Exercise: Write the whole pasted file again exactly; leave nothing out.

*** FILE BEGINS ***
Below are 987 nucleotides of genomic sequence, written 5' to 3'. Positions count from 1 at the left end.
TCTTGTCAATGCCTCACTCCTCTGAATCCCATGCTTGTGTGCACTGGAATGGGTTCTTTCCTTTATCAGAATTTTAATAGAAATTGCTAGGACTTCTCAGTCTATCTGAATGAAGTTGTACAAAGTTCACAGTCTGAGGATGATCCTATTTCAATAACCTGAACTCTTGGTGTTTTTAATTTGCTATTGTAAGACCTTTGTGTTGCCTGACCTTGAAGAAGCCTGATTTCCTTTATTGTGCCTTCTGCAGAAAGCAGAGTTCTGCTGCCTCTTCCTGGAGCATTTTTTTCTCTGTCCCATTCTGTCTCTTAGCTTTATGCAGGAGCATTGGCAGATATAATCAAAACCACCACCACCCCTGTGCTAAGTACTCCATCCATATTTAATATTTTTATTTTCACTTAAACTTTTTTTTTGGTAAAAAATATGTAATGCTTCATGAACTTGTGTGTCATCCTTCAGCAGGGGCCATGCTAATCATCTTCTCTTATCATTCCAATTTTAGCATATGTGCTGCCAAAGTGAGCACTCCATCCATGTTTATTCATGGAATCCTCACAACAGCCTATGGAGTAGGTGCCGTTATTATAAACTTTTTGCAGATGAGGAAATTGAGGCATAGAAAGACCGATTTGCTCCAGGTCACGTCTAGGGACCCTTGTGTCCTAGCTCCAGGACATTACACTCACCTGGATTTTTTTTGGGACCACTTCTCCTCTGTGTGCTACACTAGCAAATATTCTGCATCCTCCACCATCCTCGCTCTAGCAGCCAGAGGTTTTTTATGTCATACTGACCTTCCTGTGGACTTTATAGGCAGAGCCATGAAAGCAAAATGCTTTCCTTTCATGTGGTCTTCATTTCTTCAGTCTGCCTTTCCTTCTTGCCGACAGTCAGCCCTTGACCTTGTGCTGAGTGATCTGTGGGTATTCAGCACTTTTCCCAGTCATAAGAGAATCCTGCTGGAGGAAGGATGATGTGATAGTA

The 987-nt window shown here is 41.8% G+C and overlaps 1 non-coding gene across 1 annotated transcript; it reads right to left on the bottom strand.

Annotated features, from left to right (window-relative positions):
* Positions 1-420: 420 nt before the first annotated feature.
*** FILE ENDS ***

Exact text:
Below are 987 nucleotides of genomic sequence, written 5' to 3'. Positions count from 1 at the left end.
TCTTGTCAATGCCTCACTCCTCTGAATCCCATGCTTGTGTGCACTGGAATGGGTTCTTTCCTTTATCAGAATTTTAATAGAAATTGCTAGGACTTCTCAGTCTATCTGAATGAAGTTGTACAAAGTTCACAGTCTGAGGATGATCCTATTTCAATAACCTGAACTCTTGGTGTTTTTAATTTGCTATTGTAAGACCTTTGTGTTGCCTGACCTTGAAGAAGCCTGATTTCCTTTATTGTGCCTTCTGCAGAAAGCAGAGTTCTGCTGCCTCTTCCTGGAGCATTTTTTTCTCTGTCCCATTCTGTCTCTTAGCTTTATGCAGGAGCATTGGCAGATATAATCAAAACCACCACCACCCCTGTGCTAAGTACTCCATCCATATTTAATATTTTTATTTTCACTTAAACTTTTTTTTTGGTAAAAAATATGTAATGCTTCATGAACTTGTGTGTCATCCTTCAGCAGGGGCCATGCTAATCATCTTCTCTTATCATTCCAATTTTAGCATATGTGCTGCCAAAGTGAGCACTCCATCCATGTTTATTCATGGAATCCTCACAACAGCCTATGGAGTAGGTGCCGTTATTATAAACTTTTTGCAGATGAGGAAATTGAGGCATAGAAAGACCGATTTGCTCCAGGTCACGTCTAGGGACCCTTGTGTCCTAGCTCCAGGACATTACACTCACCTGGATTTTTTTTGGGACCACTTCTCCTCTGTGTGCTACACTAGCAAATATTCTGCATCCTCCACCATCCTCGCTCTAGCAGCCAGAGGTTTTTTATGTCATACTGACCTTCCTGTGGACTTTATAGGCAGAGCCATGAAAGCAAAATGCTTTCCTTTCATGTGGTCTTCATTTCTTCAGTCTGCCTTTCCTTCTTGCCGACAGTCAGCCCTTGACCTTGTGCTGAGTGATCTGTGGGTATTCAGCACTTTTCCCAGTCATAAGAGAATCCTGCTGGAGGAAGGATGATGTGATAGTA

The 987-nt window shown here is 41.8% G+C and overlaps 1 non-coding gene across 1 annotated transcript; it reads right to left on the bottom strand.

Annotated features, from left to right (window-relative positions):
* Positions 1-420: 420 nt before the first annotated feature.